Can Asian Voters Carry a Democrat to Congress in the Houston Suburbs?

Sri Kulkarni is running one of the most innovative campaigns in the country. If he succeeds, he’ll have created proof of concept for the party’s future.

Sri Kulkarni
Sri Kulkarni Justin Miller

Political candidates don’t usually stray too far from the traditional campaign strategies of their respective parties. When they do, it’s worth paying attention. That’s why Beto O’Rourke’s Senate campaign has fascinated so many. It’s also why you should pay attention to Sri Preston Kulkarni and his bid to flip a Republican district in the heart of Houston suburbia.

Pete Olson has represented the 22nd Congressional District, which encompasses suburbs to the south and west like Sugar Land, Pearland and Katy, since 2008. It’s been a fairly safe Republican seat: Trump beat Clinton by nearly 8 percentage points. Olson beat a Democratic no-name candidate by 20 percentage points in 2016.

But Kulkarni is not trying to win with your typical triangulation and centrist hemming and hawing. Instead, he’s running an innovative outreach campaign that hopes to activate the district’s huge Asian-American population. Fort Bend County, which anchors the district, is growing at a breakneck pace and as it’s become a beacon of ethnic diversity, it’s also trending blue.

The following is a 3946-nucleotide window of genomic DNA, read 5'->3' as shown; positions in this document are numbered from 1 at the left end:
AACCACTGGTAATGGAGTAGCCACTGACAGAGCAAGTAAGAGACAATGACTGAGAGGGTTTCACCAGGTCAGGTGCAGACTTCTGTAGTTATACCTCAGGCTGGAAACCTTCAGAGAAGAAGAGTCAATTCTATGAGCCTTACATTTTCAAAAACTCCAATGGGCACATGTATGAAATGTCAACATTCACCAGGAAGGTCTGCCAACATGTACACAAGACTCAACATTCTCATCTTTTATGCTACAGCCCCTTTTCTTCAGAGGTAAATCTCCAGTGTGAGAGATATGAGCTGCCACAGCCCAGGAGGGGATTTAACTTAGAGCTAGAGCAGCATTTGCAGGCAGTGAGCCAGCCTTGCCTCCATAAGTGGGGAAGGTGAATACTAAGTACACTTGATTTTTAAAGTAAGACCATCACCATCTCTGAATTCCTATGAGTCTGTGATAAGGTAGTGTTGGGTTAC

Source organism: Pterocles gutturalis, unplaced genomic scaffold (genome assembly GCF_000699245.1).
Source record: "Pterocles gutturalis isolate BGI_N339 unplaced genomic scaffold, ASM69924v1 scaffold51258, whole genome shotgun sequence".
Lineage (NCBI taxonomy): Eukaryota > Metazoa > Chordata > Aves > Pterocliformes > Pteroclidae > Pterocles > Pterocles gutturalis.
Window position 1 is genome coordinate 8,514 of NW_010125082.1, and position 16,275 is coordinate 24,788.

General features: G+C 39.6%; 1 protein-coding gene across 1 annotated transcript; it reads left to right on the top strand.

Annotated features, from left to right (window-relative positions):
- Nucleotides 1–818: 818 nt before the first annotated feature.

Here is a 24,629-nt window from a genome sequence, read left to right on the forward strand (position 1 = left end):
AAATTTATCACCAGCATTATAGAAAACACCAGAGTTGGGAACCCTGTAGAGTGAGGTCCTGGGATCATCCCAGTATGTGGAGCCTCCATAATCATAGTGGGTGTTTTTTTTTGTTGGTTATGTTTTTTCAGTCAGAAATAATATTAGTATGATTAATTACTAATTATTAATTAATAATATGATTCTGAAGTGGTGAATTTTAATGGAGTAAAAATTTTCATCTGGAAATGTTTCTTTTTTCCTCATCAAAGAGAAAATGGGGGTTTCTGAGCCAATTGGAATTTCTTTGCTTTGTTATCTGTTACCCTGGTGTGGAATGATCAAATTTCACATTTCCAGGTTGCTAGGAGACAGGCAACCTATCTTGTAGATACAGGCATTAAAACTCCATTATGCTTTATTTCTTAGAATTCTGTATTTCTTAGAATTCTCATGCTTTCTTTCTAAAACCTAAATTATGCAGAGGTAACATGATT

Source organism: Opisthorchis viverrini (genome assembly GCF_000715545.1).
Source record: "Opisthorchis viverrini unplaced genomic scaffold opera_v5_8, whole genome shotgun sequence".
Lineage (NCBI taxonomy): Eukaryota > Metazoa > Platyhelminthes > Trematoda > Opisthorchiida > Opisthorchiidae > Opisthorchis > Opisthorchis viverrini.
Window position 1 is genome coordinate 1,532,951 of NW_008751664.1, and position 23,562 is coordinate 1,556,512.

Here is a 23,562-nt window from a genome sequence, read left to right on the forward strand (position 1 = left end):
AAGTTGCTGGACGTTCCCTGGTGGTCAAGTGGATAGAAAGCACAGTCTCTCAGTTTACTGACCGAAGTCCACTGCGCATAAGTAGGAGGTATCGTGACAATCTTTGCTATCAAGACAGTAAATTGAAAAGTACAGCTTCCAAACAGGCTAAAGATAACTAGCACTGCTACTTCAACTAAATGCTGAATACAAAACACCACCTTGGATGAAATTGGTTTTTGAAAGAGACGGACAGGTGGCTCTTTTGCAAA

Democrats have never made a concerted effort to turn out Asian-Americans in the area — it’s a fragmented and low-turnout population. But Kulkarni has raised an army of volunteers who speak more than a dozen Asian languages, and he’s broken down the voter file to micro-target people by their native tongue or regional heritage.

Kulkarni has raised more than $1 million, far more than any Democrat who has run in that district, while swearing off corporate PAC money. And he is focusing his campaign on health care, public education and gun control.

Olson, meanwhile, is a tea-party Republican with campaign coffers filled with corporate money. He’s not used to having to work for re-election and he is confident that the seat will remain his. At a campaign event over the summer, he called Kulkarni — who moved back to run in the district after working for years as a state department foreign service officer — a “liberal, liberal, liberal Indo-American who is a carpetbagger.” He promised to “kick my opponent’s ass in November.”

Demographics are not automatic destiny — Democrats have learned that the hard way. You have to put in the work, and Kulkarni’s campaign is certainly doing that. If he succeeds, or even makes it close, he’ll have created proof of concept for the party’s future.

Justin Miller is the politics reporter for the Observer. He previously covered politics and policy for The American Prospect in Washington, D.C., and has also written for The Intercept, The New Republic and In These Times. Follow him on Twitter or email him at [email protected].

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Published at 8:05 am CST